The segment 18 of distal portion 12 has a tapered surface 21 (FIG.2) which directs bone fragments 26 towards the proximal portion 14. As the drill bit 10 is advanced within the bone 24, the bone fragments 26 directed towards the proximal portion 14 by surface 21 are compacted against the wall of the bore 30 as they are contacted by the outer cylindrical surface of the proximal portion 14 of bit 10. The continued penetration of the rotating proximal portion 14 smooths and compacts the bone fragments 26 to create a thickened bore wall 32 from the drill bit 10 entry site to the extent that portion 12 extends within the bore 22.

Another embodiment of a compaction drill bit according to the invention is shown in FIG. 4. As shown, the compaction drill bit 100 includes an elongated shaft having a distal portion 112 which merges with a proximal portion 114. The proximal portion 114 has a constant diameter A. A cutting tip 116 is defined at the free end of the distal portion, the tip having a maximum diameter B which is substantially equal to diameter A of the proximal portion 114. The distal portion is formed with a cutting element 122 which defines a helical groove 120. The length C of the distal portion is approximately 1 to 2 centimeters. When the distal portion 112 is entirely within a bore drilled in a bone, a space exists between the groove 120 and the wall of the bore. As is the case with the embodiment of FIG. 2, this space provides a collection chamber to trap the fragments of cut bone. The cutting element 122 of distal portion 112 directs the bone fragments towards the proximal portion 114 of the shaft during drilling so that, as explained above, the bone fragments are compacted by the outer cylindrical surface of the proximal portion 114 so as to thicken the bore wall.

A third embodiment of the drill bit according to the present invention is shown in FIGS. 5 and 6. More particularly, the compaction drill bit 200 includes an elongated shaft having a distal portion 212 and a proximal portion 214. The proximal portion 214 has a constant diameter A and merges with the distal portion 212. A cutting tip 216 is defined at the free end of the distal portion 212, with a maximum diameter B thereof being substantially equal to diameter A of the proximal portion 214. The tip 216 includes a concave surface 220 for cutting harder bone, such as the cortical bone, prior to entering softer cancellous bone. The cutting tip 216 also includes a convex surface 222 which moves softer bone to surface 224 of the distal portion 212. Surface 224 defines a recessed segment of distal portion 212 which is deepest at the tip 216 and gradually decreases in depth until it merges with the proximal portion 214. As in the previous embodiments, the length C of the distal portion is approximately 1-2 centimeters.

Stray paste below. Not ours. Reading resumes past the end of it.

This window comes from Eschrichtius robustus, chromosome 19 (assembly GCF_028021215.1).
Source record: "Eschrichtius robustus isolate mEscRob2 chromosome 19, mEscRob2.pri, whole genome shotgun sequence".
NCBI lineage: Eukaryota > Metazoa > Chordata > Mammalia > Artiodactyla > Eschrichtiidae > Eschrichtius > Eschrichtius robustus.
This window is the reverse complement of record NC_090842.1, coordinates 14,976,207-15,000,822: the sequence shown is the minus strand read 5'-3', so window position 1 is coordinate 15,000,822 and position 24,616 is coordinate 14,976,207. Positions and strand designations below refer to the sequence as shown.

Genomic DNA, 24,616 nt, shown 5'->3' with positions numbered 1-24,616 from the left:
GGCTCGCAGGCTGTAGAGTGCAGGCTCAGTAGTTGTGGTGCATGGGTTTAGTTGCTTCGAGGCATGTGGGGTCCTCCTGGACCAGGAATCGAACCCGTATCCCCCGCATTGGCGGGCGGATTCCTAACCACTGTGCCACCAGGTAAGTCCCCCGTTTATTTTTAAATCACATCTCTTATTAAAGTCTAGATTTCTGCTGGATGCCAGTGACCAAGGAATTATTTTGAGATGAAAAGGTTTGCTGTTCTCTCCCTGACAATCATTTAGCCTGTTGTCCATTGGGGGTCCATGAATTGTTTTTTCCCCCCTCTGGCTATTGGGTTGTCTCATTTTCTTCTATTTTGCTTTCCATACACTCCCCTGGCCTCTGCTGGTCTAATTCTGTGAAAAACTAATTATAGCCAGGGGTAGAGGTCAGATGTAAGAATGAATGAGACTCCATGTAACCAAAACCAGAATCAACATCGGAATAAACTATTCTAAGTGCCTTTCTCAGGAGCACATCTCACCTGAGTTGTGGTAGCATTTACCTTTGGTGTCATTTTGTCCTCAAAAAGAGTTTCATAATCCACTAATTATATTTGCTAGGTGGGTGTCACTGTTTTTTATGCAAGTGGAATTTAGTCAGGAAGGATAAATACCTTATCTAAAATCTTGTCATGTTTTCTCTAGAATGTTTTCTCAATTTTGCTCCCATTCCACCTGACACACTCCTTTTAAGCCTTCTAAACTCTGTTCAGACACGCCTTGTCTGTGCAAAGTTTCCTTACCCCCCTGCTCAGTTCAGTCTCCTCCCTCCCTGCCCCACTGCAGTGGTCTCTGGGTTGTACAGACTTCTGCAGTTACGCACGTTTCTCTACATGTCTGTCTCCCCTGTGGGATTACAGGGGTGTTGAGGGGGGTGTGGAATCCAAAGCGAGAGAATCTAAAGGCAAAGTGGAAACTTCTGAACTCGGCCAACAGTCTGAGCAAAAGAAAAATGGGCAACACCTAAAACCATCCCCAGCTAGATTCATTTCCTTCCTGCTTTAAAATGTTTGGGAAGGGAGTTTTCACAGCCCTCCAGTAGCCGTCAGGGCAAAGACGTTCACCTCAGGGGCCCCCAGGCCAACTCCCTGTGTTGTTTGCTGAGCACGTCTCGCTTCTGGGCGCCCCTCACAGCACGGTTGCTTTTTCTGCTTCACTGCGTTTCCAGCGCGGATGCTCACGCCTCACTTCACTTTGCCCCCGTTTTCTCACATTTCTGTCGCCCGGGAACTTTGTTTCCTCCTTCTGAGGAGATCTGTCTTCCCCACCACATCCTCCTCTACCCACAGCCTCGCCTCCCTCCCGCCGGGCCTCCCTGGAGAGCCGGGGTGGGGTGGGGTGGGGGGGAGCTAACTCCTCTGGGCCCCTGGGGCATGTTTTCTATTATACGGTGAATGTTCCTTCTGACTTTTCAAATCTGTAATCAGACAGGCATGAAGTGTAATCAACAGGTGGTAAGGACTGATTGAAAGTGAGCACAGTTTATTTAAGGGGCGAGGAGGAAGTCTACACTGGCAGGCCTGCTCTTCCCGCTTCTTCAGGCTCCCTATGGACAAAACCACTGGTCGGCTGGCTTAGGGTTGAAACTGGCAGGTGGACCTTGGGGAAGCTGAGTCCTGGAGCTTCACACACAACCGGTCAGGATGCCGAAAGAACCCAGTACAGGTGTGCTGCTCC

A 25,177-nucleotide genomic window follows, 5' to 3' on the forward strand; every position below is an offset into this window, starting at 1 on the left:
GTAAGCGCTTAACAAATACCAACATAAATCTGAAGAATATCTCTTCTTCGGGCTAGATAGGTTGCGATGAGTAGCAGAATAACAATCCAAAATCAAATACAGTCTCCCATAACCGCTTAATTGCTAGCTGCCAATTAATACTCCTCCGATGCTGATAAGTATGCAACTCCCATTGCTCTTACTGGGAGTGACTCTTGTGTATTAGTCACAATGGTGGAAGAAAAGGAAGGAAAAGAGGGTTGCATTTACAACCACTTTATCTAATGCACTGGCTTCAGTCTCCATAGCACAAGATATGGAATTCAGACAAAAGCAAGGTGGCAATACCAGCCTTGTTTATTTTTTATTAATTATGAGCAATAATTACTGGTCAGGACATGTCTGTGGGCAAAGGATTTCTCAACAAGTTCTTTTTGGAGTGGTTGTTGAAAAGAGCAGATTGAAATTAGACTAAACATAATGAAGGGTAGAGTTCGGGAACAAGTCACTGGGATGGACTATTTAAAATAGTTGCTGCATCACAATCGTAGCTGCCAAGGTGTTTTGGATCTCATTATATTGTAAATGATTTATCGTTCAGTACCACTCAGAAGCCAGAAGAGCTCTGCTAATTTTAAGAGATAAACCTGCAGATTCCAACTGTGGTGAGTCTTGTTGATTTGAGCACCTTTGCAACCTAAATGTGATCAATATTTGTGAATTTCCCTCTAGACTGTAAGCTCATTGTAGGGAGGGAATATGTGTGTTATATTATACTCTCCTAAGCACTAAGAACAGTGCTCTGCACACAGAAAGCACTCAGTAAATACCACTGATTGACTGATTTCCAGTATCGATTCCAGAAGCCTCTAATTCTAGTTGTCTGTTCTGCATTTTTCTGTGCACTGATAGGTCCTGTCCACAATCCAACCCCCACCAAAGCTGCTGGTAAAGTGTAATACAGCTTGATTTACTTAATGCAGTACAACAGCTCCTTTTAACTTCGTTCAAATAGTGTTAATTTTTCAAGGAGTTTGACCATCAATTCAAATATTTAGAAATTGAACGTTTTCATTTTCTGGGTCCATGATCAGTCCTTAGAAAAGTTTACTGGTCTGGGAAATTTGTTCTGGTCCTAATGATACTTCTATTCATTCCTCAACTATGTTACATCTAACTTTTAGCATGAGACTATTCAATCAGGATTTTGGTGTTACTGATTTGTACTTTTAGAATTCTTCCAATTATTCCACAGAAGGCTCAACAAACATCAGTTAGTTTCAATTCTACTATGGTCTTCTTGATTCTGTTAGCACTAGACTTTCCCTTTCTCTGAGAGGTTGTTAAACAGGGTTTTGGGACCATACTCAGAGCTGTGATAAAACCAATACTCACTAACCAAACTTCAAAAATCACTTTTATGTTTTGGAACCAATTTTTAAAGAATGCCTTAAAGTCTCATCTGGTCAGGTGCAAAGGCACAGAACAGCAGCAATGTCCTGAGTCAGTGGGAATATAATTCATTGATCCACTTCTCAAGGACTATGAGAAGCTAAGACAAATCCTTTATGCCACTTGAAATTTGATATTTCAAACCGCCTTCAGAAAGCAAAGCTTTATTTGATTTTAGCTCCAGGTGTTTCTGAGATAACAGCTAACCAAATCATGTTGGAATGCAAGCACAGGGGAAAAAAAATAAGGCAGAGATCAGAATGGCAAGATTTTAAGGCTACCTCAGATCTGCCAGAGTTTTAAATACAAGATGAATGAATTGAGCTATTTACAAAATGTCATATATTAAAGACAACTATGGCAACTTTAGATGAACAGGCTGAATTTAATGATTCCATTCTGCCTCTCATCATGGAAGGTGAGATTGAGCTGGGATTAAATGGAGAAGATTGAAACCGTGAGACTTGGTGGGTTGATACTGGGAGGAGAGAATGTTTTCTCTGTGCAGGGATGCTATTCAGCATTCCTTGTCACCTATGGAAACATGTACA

When the drill bit 200 is employed to form a bore in bone, the concave surface 220 removes bone as fragments, and the convex surface 222, together with surface 224, move the bone fragments to the outer cylindrical surface of the proximal portion 214 where the bone fragments are compacted against the bore wall to thicken the wall, as explained above.

It can be appreciated that a variety of cutting tips may be employed in accordance with the principles of the present invention. A bore formed by the compaction drilling method of the present invention has denser and thicker bore wall than a bore formed by conventional extraction drilling.